World Diabetes Day – types, signs, management of diabetes

By: Osler Health International
Posted on: 14 Nov 2022

World Diabetes Day - types, signs, management of diabetes

Marked on 14th November each year, World Diabetes Day was established by the International Diabetes Federation in 1992. In 2006, the day was made an official United Nations (UN) day with the support of the World Health Organisation (WHO). Sharing this day with the birthday of Sir Frederick Banting, who is the co-discoverer of insulin, World Diabetes Day is a global awareness campaign on the growing health and economic threat posed by diabetes.

What are the different diabetes types?

Diabetes is a chronic disease characterised by persistently elevated blood glucose levels (or blood sugar levels). The high glucose levels in blood vessels are affected by the presence and use of insulin, a hormone produced by the pancreas that regulates blood glucose. When insufficient insulin is produced or when the body cannot use insulin effectively, the excessive amount of glucose in blood vessels can harm other organ systems. 

Diabetes is further separated into three types, type 1 diabetes, type 2 diabetes, and gestational diabetes.

Type 1 diabetes

Also known as insulin-dependent diabetes, type 1 diabetes is often genetic, where insulin-producing cells are damaged or destroyed so the body is unable to produce sufficient insulin. In this case, insulin must be injected into the body to help manage the condition. 

Type 2 diabetes

Type 2 diabetes occurs when the body’s insulin production and processing function worsens by becoming more insulin-resistant. This condition is usually caused by poor lifestyle habits, diet or age. Most prevalent in Singapore and worldwide, type 2 diabetes often starts as prediabetes – where the blood glucose level is higher than average but not high enough to be diagnosed as diabetes.

Gestational diabetes

Gestational diabetes develops during pregnancy because of hormones produced by the placenta, which affects the body’s insulin use. In most cases, this condition is temporary and goes away after delivery, but it may increase the potential risk of developing type 2 diabetes. Your doctor is likely to test for gestational diabetes during the 24th to 28th week of pregnancy, where lifestyle changes may be suggested to better protect you and your child’s health. 

What are some symptoms of diabetes?

Diabetes can be hard to detect as its symptoms may not be immediately apparent, but some common signs include: 

  • Increased thirst 
  • Frequent urination 
  • Fatigue 
  • Unintended weight loss or gain 
  • Increased hunger 
  • Blurred vision 
  • Slow healing of cuts or bruises 
  • Frequent yeast infections 
  • Irritability and mood swings 
  • Numb hands and feet

These symptoms are shared across all types of diabetes. However, patients suffering from type 1 diabetes may experience additional symptoms like nausea, vomiting, or stomach pains at a younger age while patients with type 2 diabetes will show clearer  signs only at a later stage.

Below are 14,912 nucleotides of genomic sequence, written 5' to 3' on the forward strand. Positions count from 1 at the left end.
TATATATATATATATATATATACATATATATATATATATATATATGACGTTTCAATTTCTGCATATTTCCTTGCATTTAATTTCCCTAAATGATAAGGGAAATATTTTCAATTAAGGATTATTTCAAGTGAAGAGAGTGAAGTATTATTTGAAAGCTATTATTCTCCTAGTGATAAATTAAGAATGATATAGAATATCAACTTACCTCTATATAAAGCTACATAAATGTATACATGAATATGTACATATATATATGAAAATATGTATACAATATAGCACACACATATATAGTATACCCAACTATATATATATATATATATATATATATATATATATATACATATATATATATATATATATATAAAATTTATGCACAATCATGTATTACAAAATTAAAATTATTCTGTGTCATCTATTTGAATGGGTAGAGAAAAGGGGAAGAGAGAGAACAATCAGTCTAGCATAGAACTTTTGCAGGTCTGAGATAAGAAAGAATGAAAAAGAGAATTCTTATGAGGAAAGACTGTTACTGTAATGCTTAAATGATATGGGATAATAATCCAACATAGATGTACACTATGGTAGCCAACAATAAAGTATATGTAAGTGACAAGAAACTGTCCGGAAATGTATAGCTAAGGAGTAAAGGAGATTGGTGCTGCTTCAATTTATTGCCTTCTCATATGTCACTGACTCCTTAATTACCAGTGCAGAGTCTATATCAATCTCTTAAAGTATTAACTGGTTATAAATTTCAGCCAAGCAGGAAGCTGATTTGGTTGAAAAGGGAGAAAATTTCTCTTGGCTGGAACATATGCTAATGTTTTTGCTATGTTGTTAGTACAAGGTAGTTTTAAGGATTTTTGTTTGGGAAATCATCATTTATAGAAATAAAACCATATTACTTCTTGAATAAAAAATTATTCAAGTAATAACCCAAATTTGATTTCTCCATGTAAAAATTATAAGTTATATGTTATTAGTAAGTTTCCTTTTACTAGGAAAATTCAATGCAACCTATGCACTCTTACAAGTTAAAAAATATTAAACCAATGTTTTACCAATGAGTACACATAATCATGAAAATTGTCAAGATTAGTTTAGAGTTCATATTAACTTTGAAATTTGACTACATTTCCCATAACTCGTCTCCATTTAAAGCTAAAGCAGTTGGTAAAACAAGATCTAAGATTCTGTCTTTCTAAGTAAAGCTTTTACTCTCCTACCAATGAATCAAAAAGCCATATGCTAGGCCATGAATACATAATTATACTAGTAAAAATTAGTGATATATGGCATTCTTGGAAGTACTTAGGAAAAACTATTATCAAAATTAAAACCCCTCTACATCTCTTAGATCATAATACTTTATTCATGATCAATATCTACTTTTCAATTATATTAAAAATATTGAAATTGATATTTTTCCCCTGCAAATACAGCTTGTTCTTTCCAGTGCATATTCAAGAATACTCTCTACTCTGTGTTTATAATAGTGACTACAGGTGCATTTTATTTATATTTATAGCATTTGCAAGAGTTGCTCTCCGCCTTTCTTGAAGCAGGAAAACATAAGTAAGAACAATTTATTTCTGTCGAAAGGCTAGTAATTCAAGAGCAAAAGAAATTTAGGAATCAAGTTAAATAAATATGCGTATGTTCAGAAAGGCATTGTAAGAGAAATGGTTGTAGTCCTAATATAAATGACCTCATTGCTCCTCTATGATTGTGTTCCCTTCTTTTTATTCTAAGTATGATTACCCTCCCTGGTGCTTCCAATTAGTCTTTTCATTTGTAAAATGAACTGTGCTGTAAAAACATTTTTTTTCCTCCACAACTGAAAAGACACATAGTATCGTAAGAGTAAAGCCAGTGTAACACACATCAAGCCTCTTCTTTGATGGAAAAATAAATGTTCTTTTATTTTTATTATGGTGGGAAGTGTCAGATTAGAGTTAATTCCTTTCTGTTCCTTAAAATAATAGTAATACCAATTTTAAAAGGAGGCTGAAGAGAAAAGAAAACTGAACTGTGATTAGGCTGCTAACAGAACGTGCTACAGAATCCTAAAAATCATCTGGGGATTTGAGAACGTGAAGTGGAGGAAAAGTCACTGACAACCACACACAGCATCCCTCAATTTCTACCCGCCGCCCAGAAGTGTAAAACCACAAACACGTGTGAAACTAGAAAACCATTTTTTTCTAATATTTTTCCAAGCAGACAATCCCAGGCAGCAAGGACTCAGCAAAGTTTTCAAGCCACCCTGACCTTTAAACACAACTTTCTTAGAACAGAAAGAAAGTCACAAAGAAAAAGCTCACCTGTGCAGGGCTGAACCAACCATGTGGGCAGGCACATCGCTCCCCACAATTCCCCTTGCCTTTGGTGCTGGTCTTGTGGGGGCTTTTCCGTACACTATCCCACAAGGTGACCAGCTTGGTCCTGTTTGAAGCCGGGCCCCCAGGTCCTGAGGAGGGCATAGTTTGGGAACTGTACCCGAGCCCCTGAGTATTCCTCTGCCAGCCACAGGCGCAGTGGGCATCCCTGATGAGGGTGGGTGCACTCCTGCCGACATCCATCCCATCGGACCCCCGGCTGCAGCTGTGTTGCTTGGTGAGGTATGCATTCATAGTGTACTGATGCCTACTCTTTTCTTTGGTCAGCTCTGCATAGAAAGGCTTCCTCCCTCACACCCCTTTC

If you experience one or more of the symptoms simultaneously, it is best to consult your family physician or visit the Osler Health clinic immediately for a health screening to get your blood sugar levels tested. 

Treating and living with diabetes

Diabetes is a chronic disease that requires lifelong management and attention. The primary goal of diabetes management is to maintain normal blood glucose levels, as well as minimise any potential health complications. 

Some main strategies for managing diabetes include: 

  • Eating a healthy diet rich in whole grains, fruits, vegetables and lean proteins.
  • Regular physical activity 
  • Monitoring blood glucose levels regularly 
  • Test your blood sugar and keep a record of the results
  • Recognise the signs of high or low blood sugar and what to do about it

How to prevent diabetes

Although type 1 diabetes is a genetic condition, type 2 diabetes and gestational diabetes is largely preventable through an active lifestyle, balanced diet, and sufficient rest. Smoking and drinking should be avoided as smokers are roughly 50% more likely to develop type 2 diabetes than nonsmokers and heavy drinkers can also increase diabetes risk. 

Along with these healthy lifestyle changes, you can also take further precautions by going for regular health checks. 

Ways Osler Health can help 

From annual health check-ups for males and health screenings for females to individualised lifestyle recommendations, our family physicians team at Osler Health International provide comprehensive healthcare services. Knowledgeable in the diagnosis and management of diabetes, Osler Health medical professionals are experienced in helping diabetic patients lead a better quality of life.

Committed to helping you better manage the risk and signs of diabetes holistically, you may contact us or visit one of our clinics in Singapore. Osler Health clinics are located at Raffles Hotel Arcade and Star Vista

Make an appointment today and take a proactive step towards achieving better health. For additional information on diabetes and other health issues, please visit Osler Health news to gain advice and health tips.

Raffles Hotel Arcade Star Vista